Sign in to follow this  
  • entries
    25
  • comment
    1
  • views
    1,851

STARTING A NEW BUSINESS ISN’T EASY

Sign in to follow this  
mweiss

175 views

Nov 2 2006, 08:07 PM

Some of the readers of this blog know that I’m at the “end of life” in my radio engineering career, which largely replaced my graphic design career, which I started after retiring from the corporate 9-5 world in the 1980s.

With property tax debts piling up and an income that was more business expenses than income, the time was right for a change. Last spring, I was in the middle of a huge emergency with renovating the worst part of the roof of our home. Water damage, carpenter ants and maybe termites had been busy for at least the last 20 years (after the Chlordane treatment probably wore off) and the water was coming in everywhere, in a new place every time it rained. Something had to be done and this was the year to embark on it.

While I was in the midst of the worst of this renovation, racing against time, because I knew I’d taken on a 365-day project and had only about four to five months of suitable season to do it and as such, in a big hurry, a former co-worker called me about an opportunity in Primerica.

It couldn’t have come at a more inconvenient time in my life, given the tremendous scope of the burden I had taken on. To take on such a project alone, I had to psych myself up by planning, making drawings, determining if it was even feasible for me to do the work by myself. I had to overcome a lot of mental obstacles to get to the point where I had little doubt that I could renovate the superstructure of the house and protect the inside from the weather, without a roof for up to two months. So the wife and I decided to attend the nearby “Career Overview” that my former co-worker invited us to.

My first reaction was “MLM, it’s another MLM… let’s get out of here now!” But as I sat and listened to a presentation that provided real meat in the form of factual information, I decided not to get up and leave. This company looked different. Instead of another health drink, or another soap product, they were helping a lot of families steer clear of future financial disaster, though intelligent financial planning, debt consolidation, investments and income protection. I began to like what I was seeing and hearing about. I also learned some useful information, which was something I never got out of an AmWay or a Shacklee presentation.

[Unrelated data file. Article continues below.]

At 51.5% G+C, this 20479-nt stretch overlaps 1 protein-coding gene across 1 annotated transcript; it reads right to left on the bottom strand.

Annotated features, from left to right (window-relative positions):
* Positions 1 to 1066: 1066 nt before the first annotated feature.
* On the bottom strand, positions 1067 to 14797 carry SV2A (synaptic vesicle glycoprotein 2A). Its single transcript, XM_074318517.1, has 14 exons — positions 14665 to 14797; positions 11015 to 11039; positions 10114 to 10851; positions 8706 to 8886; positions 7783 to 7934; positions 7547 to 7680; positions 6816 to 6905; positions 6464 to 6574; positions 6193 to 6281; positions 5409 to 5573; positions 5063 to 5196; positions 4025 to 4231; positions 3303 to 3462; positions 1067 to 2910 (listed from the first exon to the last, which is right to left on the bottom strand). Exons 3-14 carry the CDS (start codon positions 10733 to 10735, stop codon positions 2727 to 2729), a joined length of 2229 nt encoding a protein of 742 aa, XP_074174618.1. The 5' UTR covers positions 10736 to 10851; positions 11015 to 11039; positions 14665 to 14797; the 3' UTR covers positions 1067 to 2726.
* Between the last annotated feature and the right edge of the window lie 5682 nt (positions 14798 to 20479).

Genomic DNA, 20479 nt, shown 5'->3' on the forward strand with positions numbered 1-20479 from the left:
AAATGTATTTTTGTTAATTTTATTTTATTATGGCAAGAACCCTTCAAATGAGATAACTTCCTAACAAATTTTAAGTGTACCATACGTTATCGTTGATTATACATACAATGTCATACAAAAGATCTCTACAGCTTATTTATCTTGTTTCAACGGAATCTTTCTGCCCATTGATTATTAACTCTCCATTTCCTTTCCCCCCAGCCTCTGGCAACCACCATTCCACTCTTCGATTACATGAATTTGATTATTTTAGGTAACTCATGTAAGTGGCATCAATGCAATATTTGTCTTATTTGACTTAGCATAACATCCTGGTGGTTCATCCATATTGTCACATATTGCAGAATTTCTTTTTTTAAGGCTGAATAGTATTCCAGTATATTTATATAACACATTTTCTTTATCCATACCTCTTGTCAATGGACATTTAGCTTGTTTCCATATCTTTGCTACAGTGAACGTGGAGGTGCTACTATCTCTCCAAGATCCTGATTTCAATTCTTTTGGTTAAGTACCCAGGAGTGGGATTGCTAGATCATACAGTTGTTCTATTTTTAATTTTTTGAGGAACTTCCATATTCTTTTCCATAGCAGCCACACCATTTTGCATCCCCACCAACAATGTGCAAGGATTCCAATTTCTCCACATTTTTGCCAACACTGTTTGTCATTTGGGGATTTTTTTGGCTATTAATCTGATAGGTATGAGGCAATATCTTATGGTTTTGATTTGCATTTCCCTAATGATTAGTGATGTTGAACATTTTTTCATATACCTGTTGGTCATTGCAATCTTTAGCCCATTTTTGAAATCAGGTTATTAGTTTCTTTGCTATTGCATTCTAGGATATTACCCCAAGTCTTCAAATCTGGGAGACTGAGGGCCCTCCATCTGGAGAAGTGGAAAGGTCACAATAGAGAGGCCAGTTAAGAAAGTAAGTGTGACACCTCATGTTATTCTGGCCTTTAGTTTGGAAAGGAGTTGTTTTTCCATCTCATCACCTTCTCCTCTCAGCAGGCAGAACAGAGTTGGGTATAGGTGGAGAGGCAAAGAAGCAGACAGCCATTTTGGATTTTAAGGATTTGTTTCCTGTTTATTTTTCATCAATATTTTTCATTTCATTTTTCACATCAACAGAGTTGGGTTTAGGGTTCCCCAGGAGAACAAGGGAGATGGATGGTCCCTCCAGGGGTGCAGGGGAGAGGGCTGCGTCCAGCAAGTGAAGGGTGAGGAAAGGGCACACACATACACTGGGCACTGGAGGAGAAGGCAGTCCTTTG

So, despite my dire emergency, I signed on and began my training as a rep with Primerica. I wasn’t able to really participate in the business right away, due to the massive demands of my renovation and repair project, but I attended the meetings regularly and went to school to earn my life insurance producer’s license in the meantime, so that I’d be ready to hit the pavement running, just as soon as the house was secured for winter.

Last month was pretty much the last of the weather in which I could do any roof work. Asphalt roof coatings just turn to solid muck when the temperature goes below 55ºF. The best days to do the roofing turned out to be those 105º days in August. So I got things closed up as best as possible and started focusing on Primerica and building my business.

Due to the fact that I have been a misanthropic xenophobe for the majority of my life (being Objectivist put me at odds with so many people that I had few friends who could tolerate my philosophical thinking) I had few friends to contact as my “warm market”. Since Primerica’s concept of not using high-dollar salesmen and expensive offices to keep costs down so that they could offer their insurance products at very low costs to the consumer meant that using a “grass roots” system of getting the word out about the products and services was proven to be effective—given normal people’s social relationships. Normal people have at least ten friends that they have a good relationship and credibility with. I have two or three good friends, but even with them, my sense of credibility is not all that stellar. Maybe it was my history of getting involved in MLMs in the past. Or maybe it was my continous and ever-worsening state of poverty that caused them to think that any new endeavor that I would undertake would be simply more of the same.